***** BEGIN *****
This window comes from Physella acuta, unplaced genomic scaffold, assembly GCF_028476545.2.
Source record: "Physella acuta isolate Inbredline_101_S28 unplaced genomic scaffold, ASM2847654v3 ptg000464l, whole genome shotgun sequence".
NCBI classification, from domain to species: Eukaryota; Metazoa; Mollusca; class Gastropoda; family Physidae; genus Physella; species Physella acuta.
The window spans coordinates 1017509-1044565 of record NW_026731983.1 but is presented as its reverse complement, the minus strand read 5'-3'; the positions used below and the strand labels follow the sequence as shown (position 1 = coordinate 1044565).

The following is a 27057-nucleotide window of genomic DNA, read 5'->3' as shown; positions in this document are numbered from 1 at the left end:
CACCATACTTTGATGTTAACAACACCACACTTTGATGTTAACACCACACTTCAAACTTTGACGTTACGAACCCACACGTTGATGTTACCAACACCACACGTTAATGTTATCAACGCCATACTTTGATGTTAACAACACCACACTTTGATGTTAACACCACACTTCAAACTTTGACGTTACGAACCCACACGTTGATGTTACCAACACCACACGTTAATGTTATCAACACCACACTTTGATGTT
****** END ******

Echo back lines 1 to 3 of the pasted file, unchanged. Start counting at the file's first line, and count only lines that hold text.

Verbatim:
This window comes from Physella acuta, unplaced genomic scaffold, assembly GCF_028476545.2.
Source record: "Physella acuta isolate Inbredline_101_S28 unplaced genomic scaffold, ASM2847654v3 ptg000464l, whole genome shotgun sequence".
NCBI classification, from domain to species: Eukaryota; Metazoa; Mollusca; class Gastropoda; family Physidae; genus Physella; species Physella acuta.